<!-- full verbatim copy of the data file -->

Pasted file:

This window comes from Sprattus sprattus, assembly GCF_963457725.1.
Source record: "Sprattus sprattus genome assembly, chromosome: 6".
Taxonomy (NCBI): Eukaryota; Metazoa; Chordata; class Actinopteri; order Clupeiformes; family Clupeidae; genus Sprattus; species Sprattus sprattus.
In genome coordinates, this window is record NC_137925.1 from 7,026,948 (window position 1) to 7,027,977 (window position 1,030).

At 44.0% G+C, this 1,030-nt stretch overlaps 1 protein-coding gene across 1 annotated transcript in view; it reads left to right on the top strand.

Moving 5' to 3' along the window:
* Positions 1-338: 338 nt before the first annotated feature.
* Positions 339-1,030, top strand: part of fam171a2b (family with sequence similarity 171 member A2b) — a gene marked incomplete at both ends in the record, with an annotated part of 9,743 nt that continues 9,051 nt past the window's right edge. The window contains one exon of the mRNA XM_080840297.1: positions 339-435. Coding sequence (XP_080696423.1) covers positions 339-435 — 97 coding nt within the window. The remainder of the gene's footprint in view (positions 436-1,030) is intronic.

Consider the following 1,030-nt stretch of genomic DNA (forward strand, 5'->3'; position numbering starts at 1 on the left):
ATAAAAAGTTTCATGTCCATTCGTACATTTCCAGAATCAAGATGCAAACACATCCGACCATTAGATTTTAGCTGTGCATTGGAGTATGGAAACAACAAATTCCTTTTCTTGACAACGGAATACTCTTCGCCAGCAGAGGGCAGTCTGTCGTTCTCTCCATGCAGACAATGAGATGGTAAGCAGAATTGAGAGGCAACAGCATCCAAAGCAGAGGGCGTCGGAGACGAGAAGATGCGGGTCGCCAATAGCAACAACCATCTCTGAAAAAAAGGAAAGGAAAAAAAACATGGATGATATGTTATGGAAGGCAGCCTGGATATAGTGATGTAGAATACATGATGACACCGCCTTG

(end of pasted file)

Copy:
This window comes from Sprattus sprattus, assembly GCF_963457725.1.
Source record: "Sprattus sprattus genome assembly, chromosome: 6".
Taxonomy (NCBI): Eukaryota; Metazoa; Chordata; class Actinopteri; order Clupeiformes; family Clupeidae; genus Sprattus; species Sprattus sprattus.
In genome coordinates, this window is record NC_137925.1 from 7,026,948 (window position 1) to 7,027,977 (window position 1,030).

At 44.0% G+C, this 1,030-nt stretch overlaps 1 protein-coding gene across 1 annotated transcript in view; it reads left to right on the top strand.

Moving 5' to 3' along the window:
* Positions 1-338: 338 nt before the first annotated feature.
* Positions 339-1,030, top strand: part of fam171a2b (family with sequence similarity 171 member A2b) — a gene marked incomplete at both ends in the record, with an annotated part of 9,743 nt that continues 9,051 nt past the window's right edge. The window contains one exon of the mRNA XM_080840297.1: positions 339-435. Coding sequence (XP_080696423.1) covers positions 339-435 — 97 coding nt within the window. The remainder of the gene's footprint in view (positions 436-1,030) is intronic.

Consider the following 1,030-nt stretch of genomic DNA (forward strand, 5'->3'; position numbering starts at 1 on the left):
ATAAAAAGTTTCATGTCCATTCGTACATTTCCAGAATCAAGATGCAAACACATCCGACCATTAGATTTTAGCTGTGCATTGGAGTATGGAAACAACAAATTCCTTTTCTTGACAACGGAATACTCTTCGCCAGCAGAGGGCAGTCTGTCGTTCTCTCCATGCAGACAATGAGATGGTAAGCAGAATTGAGAGGCAACAGCATCCAAAGCAGAGGGCGTCGGAGACGAGAAGATGCGGGTCGCCAATAGCAACAACCATCTCTGAAAAAAAGGAAAGGAAAAAAAACATGGATGATATGTTATGGAAGGCAGCCTGGATATAGTGATGTAGAATACATGATGACACCGCCTTG